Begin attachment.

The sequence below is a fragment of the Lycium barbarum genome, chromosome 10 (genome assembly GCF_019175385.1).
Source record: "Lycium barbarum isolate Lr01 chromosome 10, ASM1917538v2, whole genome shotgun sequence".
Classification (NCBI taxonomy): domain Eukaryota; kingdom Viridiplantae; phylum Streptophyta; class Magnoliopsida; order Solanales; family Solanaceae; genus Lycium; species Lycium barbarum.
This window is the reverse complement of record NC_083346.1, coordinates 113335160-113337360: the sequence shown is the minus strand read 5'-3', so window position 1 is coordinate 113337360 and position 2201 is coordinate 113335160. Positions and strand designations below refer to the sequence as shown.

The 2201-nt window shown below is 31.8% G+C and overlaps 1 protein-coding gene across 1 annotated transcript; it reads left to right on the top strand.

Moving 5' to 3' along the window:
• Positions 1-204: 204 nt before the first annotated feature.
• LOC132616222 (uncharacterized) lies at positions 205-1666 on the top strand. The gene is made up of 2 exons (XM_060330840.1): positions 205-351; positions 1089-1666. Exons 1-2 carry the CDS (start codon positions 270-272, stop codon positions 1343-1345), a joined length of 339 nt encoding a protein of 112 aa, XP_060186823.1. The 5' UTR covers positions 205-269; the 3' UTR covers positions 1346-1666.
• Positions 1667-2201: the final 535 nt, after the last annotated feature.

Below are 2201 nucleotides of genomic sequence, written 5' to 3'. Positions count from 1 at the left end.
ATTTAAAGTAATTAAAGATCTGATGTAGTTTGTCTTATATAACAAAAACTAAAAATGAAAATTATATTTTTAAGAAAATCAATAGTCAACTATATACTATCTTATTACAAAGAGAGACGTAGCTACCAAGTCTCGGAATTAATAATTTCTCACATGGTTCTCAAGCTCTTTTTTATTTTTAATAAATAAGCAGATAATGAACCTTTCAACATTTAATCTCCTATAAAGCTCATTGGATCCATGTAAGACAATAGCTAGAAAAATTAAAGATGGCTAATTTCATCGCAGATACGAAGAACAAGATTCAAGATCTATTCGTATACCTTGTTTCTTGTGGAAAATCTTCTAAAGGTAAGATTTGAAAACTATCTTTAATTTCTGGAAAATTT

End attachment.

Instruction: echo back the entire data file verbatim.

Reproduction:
The sequence below is a fragment of the Lycium barbarum genome, chromosome 10 (genome assembly GCF_019175385.1).
Source record: "Lycium barbarum isolate Lr01 chromosome 10, ASM1917538v2, whole genome shotgun sequence".
Classification (NCBI taxonomy): domain Eukaryota; kingdom Viridiplantae; phylum Streptophyta; class Magnoliopsida; order Solanales; family Solanaceae; genus Lycium; species Lycium barbarum.
This window is the reverse complement of record NC_083346.1, coordinates 113335160-113337360: the sequence shown is the minus strand read 5'-3', so window position 1 is coordinate 113337360 and position 2201 is coordinate 113335160. Positions and strand designations below refer to the sequence as shown.

The 2201-nt window shown below is 31.8% G+C and overlaps 1 protein-coding gene across 1 annotated transcript; it reads left to right on the top strand.

Moving 5' to 3' along the window:
• Positions 1-204: 204 nt before the first annotated feature.
• LOC132616222 (uncharacterized) lies at positions 205-1666 on the top strand. The gene is made up of 2 exons (XM_060330840.1): positions 205-351; positions 1089-1666. Exons 1-2 carry the CDS (start codon positions 270-272, stop codon positions 1343-1345), a joined length of 339 nt encoding a protein of 112 aa, XP_060186823.1. The 5' UTR covers positions 205-269; the 3' UTR covers positions 1346-1666.
• Positions 1667-2201: the final 535 nt, after the last annotated feature.

Below are 2201 nucleotides of genomic sequence, written 5' to 3'. Positions count from 1 at the left end.
ATTTAAAGTAATTAAAGATCTGATGTAGTTTGTCTTATATAACAAAAACTAAAAATGAAAATTATATTTTTAAGAAAATCAATAGTCAACTATATACTATCTTATTACAAAGAGAGACGTAGCTACCAAGTCTCGGAATTAATAATTTCTCACATGGTTCTCAAGCTCTTTTTTATTTTTAATAAATAAGCAGATAATGAACCTTTCAACATTTAATCTCCTATAAAGCTCATTGGATCCATGTAAGACAATAGCTAGAAAAATTAAAGATGGCTAATTTCATCGCAGATACGAAGAACAAGATTCAAGATCTATTCGTATACCTTGTTTCTTGTGGAAAATCTTCTAAAGGTAAGATTTGAAAACTATCTTTAATTTCTGGAAAATTT